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    Freedom Trail Boston: tour through the stages of American history

    Who I am
    Joel Fulleda
    @joelfulleda
    SOURCES CONSULTED:

    wikipedia.org, lonelyplanet.com

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    Boston is one of the symbol cities of US history and the Freedom Trail constitutes its most authentic soul: it is a path that winds through some of the most important testimonies of the American past: churches, palaces of political power, cemeteries, homes, even ships, which were somehow the scene of decisive events for the history of the War of Independence, a full immersion in the genesis of the nation that will allow you to relive its history and learn a lot about the great desire for freedom that has characterized it since its birth.



    Il Boston Freedom Trail it is certainly one of the main attractions of the city and in this article we will try to provide you with some tips to enjoy it to the fullest, outlining the main stages, detailing an itinerary and illustrating the available visit methods (tour or visit on your own). Have a good trip through history!

    Index

    • How to find the Freedom Trail route?
      • Where does the Freedom Trail begin?
      • How long does it take to go through it all?
      • Freedom Trail Map
    • Freedom Trail Boston: itinerary and stages
    • Boston Freedom Trail Tickets
    • Tours available
    • Indications for overnight stay

    How to find the Freedom Trail route?

    The Freedom Trail plaque

    If you want to walk the Freedom Trail on your own arm yourself with a map (perhaps the one below) and get ready to explore far and wide the beautiful streets oscillating between history and modernity of the city of Boston. Finding the route will be quite easy: just follow the strip of red tiles that unify all the historical attractions.

    Some buildings can be visited, others you will have to be content with seeing them from the outside. At some sites, entry is paid, take a look at the section below dedicated to tickets for more information. The stages of the Freedom Trail are open all year but observe different opening hours, so it is better to organize yourself well so as not to risk being closed (below, next to each historic site, you will find the timetables).



    Where does the Freedom Trail begin?

    My advice is to take the subway and get off at Park Street station, you will be inside the Boston Common, in front of the Park Street Church. Stepping out of the subway, you cannot fail to notice its pointed bell tower in full New England style. The area is also the right one for the departure of organized tours.

    How long does it take to go through it all?

    Il Freedom Trail route extends from Boston Common to the Bunker Hill Monument, covering a distance of about 4 km and you can walk everything in more or less 3 hours. Obviously you can also choose to make only a part of it, limiting yourself to the most interesting and representative sites. In this case I advise you not to miss at least these:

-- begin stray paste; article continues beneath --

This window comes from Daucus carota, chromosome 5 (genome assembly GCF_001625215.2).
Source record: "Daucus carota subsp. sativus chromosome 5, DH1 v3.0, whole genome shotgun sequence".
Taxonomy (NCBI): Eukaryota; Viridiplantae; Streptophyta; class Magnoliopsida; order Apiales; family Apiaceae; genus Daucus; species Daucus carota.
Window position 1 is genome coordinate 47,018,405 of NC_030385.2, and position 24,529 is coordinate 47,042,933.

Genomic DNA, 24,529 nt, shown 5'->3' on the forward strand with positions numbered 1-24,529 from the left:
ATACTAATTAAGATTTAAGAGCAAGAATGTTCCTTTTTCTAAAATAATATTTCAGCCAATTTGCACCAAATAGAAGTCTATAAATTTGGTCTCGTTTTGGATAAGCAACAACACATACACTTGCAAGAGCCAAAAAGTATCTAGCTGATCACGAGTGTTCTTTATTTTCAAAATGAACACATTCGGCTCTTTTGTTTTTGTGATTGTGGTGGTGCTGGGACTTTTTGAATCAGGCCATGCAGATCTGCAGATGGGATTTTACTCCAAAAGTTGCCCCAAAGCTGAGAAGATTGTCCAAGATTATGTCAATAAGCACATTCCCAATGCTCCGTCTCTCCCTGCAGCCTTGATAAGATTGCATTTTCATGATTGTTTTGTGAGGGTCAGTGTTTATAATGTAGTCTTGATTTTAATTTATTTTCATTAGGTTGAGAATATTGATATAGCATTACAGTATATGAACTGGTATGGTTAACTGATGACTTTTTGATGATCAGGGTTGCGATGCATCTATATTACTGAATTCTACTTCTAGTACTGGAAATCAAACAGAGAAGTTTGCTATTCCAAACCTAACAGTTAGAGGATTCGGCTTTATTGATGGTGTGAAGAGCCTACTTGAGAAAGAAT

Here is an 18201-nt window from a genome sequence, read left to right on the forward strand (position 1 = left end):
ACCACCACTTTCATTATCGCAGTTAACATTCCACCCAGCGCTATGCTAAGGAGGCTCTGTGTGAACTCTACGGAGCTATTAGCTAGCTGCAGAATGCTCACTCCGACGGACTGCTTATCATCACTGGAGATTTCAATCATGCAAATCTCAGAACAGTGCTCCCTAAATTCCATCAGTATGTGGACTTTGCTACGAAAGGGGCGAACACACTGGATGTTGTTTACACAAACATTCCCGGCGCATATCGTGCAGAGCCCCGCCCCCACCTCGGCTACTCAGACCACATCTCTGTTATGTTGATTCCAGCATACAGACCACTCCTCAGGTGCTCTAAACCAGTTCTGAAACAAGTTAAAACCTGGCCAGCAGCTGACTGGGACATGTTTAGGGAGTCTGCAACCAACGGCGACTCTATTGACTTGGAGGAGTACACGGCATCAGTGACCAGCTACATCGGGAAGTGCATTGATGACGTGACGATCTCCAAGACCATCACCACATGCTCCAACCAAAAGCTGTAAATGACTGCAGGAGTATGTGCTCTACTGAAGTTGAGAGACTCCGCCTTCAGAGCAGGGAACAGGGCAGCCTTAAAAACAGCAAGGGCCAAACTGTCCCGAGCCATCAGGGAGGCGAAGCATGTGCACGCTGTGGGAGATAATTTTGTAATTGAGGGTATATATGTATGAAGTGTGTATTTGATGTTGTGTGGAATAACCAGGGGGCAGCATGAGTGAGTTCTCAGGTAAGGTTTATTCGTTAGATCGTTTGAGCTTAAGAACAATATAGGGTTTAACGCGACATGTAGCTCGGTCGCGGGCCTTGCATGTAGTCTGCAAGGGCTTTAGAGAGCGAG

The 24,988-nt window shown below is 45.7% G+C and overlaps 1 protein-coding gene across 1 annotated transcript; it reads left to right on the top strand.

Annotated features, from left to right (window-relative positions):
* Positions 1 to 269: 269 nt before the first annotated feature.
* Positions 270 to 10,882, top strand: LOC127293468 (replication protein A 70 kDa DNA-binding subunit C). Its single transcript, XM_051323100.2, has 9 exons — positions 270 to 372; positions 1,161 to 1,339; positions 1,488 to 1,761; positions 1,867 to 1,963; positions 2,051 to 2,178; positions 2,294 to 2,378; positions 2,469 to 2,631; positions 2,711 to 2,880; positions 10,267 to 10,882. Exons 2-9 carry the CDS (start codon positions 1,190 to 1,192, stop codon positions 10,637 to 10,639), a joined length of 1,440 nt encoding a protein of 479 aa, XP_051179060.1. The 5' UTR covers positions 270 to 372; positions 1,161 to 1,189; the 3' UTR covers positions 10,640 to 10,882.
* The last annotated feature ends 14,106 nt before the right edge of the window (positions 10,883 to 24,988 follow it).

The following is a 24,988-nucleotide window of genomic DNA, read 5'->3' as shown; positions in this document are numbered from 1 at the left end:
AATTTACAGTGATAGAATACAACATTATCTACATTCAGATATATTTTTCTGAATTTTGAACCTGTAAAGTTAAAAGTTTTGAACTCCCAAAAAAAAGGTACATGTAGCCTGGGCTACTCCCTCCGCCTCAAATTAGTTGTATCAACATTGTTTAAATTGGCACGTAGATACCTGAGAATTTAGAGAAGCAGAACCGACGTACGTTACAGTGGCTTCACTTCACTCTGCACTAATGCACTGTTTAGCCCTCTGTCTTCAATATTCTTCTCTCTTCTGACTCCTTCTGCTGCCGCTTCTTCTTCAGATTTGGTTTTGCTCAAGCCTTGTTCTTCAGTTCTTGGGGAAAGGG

• Massachusetts State House
    • Old state house
    • Old South Meeting House
    • Paul Revere House
    • Old North Church

    With a similar route you can easily get by even in less than an hour.

    Freedom Trail Map

    Here you will find a map with all the stops and an interactive map of the Freedom Trail in Boston. You can follow the numbers to make sure you don't miss any stops along the way.

    Freedom Trail Boston: itinerary and stages

    Let's explore the stages of the Freedom Trail one by one:


    • Boston Common: this is the oldest public park in America, used over the centuries for the most disparate uses (including grazing and the encampment of English troops). To date, it does not present great reasons of interest other than the beauty of the park and the very fact of representing the starting point of the Freedom Trail. There you will find a kiosk with all the information on the route and the possibility to book organized tours.
    • Massachusetts State House: the beautiful gold-domed capitol stands out on the top of Beacon Hill and it's impossible not to notice it from Boston Common. It is one of the oldest buildings in Boston (1798) and still senators and government representatives gather there for the daily political activity of the Commonwealth. Admission is free, as are the 40-minute guided tours that will escort you to the main chambers of power in Massachusetts. Hours: 9:00 - 17:00.
    • Park Street Church: this church with its characteristic bell tower of over 66 meters was used as an underground deposit for gunpowder during the war of 1812 and for a series of conferences and shows of historical significance. Hours 9:00 - 16:00.
    • Granary Burying Ground: the historic cemetery that houses the most authoritative figures of the Revolution: here rest Sam Adams, John Hancock, Paul Revere, James Otis, the family of Benjamin Franklin and the victims of the Boston Massacre. Hours: 10am - 17pm.
    • King’s Chapel & Burying Ground: the first Anglican church was built on this site in 1688, but the chapel visible today dates back to 1754 and, according to many, is considered one of the finest examples of Georgian architecture among churches in North America (inside you can also find a bell made by Paul Revere). The adjacent cemetery is home to some of Boston's oldest graves, including that of a Mayflower passenger (Mary Chilton) and that of Massachusetts Governor John Winthrop. Hours: 10am - 17pm.
    • Benjamin Franklin Statue / Boston Latin School: the Boston Latin School was the first public school in America (even if only for boys); a mosaic marks the spot where this ancient institution once stood, and where one of its most famous pupils, Benjamin Franklin, studied, to whom a memorial statue has been erected.